This letter comes in response to this post.
You'll have to forgive the open letter format, but I don't have a way to contact you directly (that wouldn't be totally sketchy).
First and foremost: Congratulations! I am so happy that you came out. I am so proud that you looked into yourself and took this amazing, difficult, daunting, fulfilling step forward in your life. That, dearest, takes so much courage and faith in yourself. Never stop being proud of this moment.
Second, I'm reaching out because almost ten years ago, I was you.
A fresh-faced, Catholic kid from a conservative city with hope for the future and a sense of myself I was just starting to formulate. It was exhilarating. It was insane. And, sometimes, it was lonely.
Now, this is where I could go all wise, old (a term to be used loosely here) gay man of the mountain and say you're wrong about Carroll, that there are LGBTQ+ resources on campus, and that Montana's not the most conservative state (we're actually a delightful shade of pundit-confounding purple, ask Dr. Parsons about it).
Okay, so I said those things, but it was quick and painless. Ish.
I'm glad you reached out to Campus Ministry as much as I am sorry you did. These young leaders of faith are supposed to support all students in questions of faith, but sometimes, they can't get past their own narrow viewpoints to do that. They couldn't back then, and apparently still can't now. This doesn't mean they are bad people, just immature or scared or (poorly) opinionated.
So, the good news is that it's not your fault, it's there's. The bad news is, this doesn't change. I've worked with enough folks on LGBTQ+ issues to know that for every amazing ally, there's a human brick wall. Still, you attempted to start a dialogue, which is great.
It doesn't mean give up. It does it means change tactics.
It means you should focus on finding other students or faculty or friends who will talk to you about your concerns or issues. You could start with the Carroll College Gay-Straight Alliance, led by Ms. Chelsia Rice.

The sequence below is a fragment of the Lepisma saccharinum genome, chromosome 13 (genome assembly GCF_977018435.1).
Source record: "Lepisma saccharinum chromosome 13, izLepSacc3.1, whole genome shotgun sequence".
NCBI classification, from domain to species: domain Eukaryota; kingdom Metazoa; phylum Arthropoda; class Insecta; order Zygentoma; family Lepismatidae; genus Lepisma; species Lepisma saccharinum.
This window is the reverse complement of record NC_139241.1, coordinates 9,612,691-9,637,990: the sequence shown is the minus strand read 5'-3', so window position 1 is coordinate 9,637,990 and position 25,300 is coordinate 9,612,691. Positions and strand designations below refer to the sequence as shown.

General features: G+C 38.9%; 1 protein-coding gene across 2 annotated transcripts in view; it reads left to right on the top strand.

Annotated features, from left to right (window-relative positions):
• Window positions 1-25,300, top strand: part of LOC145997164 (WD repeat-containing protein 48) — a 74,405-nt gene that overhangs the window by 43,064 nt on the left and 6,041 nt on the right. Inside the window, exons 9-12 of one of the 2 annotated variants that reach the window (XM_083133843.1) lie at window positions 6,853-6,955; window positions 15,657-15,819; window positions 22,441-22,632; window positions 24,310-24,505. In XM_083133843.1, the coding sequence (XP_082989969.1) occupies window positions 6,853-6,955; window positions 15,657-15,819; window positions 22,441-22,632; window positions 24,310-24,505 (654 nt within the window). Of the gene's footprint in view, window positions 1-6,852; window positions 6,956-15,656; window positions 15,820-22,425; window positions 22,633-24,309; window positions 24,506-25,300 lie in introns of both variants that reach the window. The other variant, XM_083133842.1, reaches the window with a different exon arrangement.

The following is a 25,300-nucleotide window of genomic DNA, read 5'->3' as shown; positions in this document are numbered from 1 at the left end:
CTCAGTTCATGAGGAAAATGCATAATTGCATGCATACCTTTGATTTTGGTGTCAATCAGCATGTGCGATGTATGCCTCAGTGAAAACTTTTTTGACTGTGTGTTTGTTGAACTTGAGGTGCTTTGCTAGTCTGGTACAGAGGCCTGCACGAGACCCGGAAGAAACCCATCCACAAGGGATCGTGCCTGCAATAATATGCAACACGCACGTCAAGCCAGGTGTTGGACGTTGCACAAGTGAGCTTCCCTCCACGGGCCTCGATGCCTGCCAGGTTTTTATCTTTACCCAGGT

You could talk with some of the most dedicated and supportive faculty I've ever worked with, like Doctors Jeannette Fregulia, Kay Satre, Elvira Roncalli, or Deb Bernardi (basically anyone in the English Department, though there are plenty in other departments too).
The Carroll College Talking Saints are a stellar (if eclectic) group of open-minded folks who have hosted a pantheon of LGBTQ+ members and alumni.
Want to get off campus? Helena offers a number of great groups with resources for anyone with a passion for LGBTQ+ rights, such as the Pride Foundation or the Montana Human Rights Network, as well as a number of gay men's groups who offer support and community outside of the college on the hill.
Really, there a lot of options out here and on campus to help you make every moment you have at Carroll times that you'll treasure, or at least one that you can be proud of for years to come.
Now, this may sound a like a little bit of a hand slap, but it's not. It's a wake-up call to all of us who have fought before to keep our victories and resources visible, and to you new guys that sometimes, you have to dig a little deeper to find what's out there.
Don't let a few missed connections and badly formed worldviews dampen your faith in your choice of college, your friends, or yourself. Because it gets better. Carroll can get better. I personally know both of those to be true.
Your desire to see that change happen is what my boyfriend calls his “hope for the future.” If you can see the opportunity, then so, someday, will others.
So, in closing, I want to say, “Keep fighting.”
These are the moments, the rallying cries, and the times when the world hits that tipping point and keeps us moving forward toward the future and equality, but only if you open your eyes to all the opportunities around you and keep reaching.
These moments aren't just for school, love. They're for life.
Yours in Sainthood,
Class of 2010